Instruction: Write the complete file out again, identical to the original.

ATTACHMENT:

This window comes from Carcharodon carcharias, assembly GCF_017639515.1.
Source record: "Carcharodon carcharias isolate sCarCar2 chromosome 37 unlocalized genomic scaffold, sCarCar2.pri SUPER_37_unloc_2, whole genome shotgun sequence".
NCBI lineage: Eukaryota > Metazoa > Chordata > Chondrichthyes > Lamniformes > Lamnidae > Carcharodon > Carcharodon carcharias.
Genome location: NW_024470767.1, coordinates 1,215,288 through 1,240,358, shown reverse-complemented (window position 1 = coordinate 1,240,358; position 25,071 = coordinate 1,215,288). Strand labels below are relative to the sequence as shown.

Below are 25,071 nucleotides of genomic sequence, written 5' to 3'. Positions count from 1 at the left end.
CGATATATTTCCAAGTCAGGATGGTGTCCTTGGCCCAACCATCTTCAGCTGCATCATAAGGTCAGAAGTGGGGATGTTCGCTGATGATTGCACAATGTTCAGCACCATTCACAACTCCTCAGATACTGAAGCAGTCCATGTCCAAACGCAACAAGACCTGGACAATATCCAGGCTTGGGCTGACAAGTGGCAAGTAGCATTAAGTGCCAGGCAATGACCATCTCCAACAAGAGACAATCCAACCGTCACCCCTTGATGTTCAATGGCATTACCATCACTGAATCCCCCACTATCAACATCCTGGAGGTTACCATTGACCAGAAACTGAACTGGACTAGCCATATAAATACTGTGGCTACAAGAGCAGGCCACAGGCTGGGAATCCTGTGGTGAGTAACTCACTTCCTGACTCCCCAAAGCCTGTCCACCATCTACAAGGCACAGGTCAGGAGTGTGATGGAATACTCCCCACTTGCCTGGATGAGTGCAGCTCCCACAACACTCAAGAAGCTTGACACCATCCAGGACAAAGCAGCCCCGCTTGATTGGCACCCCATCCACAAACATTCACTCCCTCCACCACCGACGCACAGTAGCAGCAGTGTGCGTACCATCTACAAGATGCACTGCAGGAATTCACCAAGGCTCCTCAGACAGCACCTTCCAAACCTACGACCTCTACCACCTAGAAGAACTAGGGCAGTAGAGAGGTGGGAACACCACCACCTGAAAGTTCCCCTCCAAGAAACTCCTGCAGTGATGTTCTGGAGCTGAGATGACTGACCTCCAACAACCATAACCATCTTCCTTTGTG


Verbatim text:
This window comes from Carcharodon carcharias, assembly GCF_017639515.1.
Source record: "Carcharodon carcharias isolate sCarCar2 chromosome 37 unlocalized genomic scaffold, sCarCar2.pri SUPER_37_unloc_2, whole genome shotgun sequence".
NCBI lineage: Eukaryota > Metazoa > Chordata > Chondrichthyes > Lamniformes > Lamnidae > Carcharodon > Carcharodon carcharias.
Genome location: NW_024470767.1, coordinates 1,215,288 through 1,240,358, shown reverse-complemented (window position 1 = coordinate 1,240,358; position 25,071 = coordinate 1,215,288). Strand labels below are relative to the sequence as shown.

Below are 25,071 nucleotides of genomic sequence, written 5' to 3'. Positions count from 1 at the left end.
CGATATATTTCCAAGTCAGGATGGTGTCCTTGGCCCAACCATCTTCAGCTGCATCATAAGGTCAGAAGTGGGGATGTTCGCTGATGATTGCACAATGTTCAGCACCATTCACAACTCCTCAGATACTGAAGCAGTCCATGTCCAAACGCAACAAGACCTGGACAATATCCAGGCTTGGGCTGACAAGTGGCAAGTAGCATTAAGTGCCAGGCAATGACCATCTCCAACAAGAGACAATCCAACCGTCACCCCTTGATGTTCAATGGCATTACCATCACTGAATCCCCCACTATCAACATCCTGGAGGTTACCATTGACCAGAAACTGAACTGGACTAGCCATATAAATACTGTGGCTACAAGAGCAGGCCACAGGCTGGGAATCCTGTGGTGAGTAACTCACTTCCTGACTCCCCAAAGCCTGTCCACCATCTACAAGGCACAGGTCAGGAGTGTGATGGAATACTCCCCACTTGCCTGGATGAGTGCAGCTCCCACAACACTCAAGAAGCTTGACACCATCCAGGACAAAGCAGCCCCGCTTGATTGGCACCCCATCCACAAACATTCACTCCCTCCACCACCGACGCACAGTAGCAGCAGTGTGCGTACCATCTACAAGATGCACTGCAGGAATTCACCAAGGCTCCTCAGACAGCACCTTCCAAACCTACGACCTCTACCACCTAGAAGAACTAGGGCAGTAGAGAGGTGGGAACACCACCACCTGAAAGTTCCCCTCCAAGAAACTCCTGCAGTGATGTTCTGGAGCTGAGATGACTGACCTCCAACAACCATAACCATCTTCCTTTGTG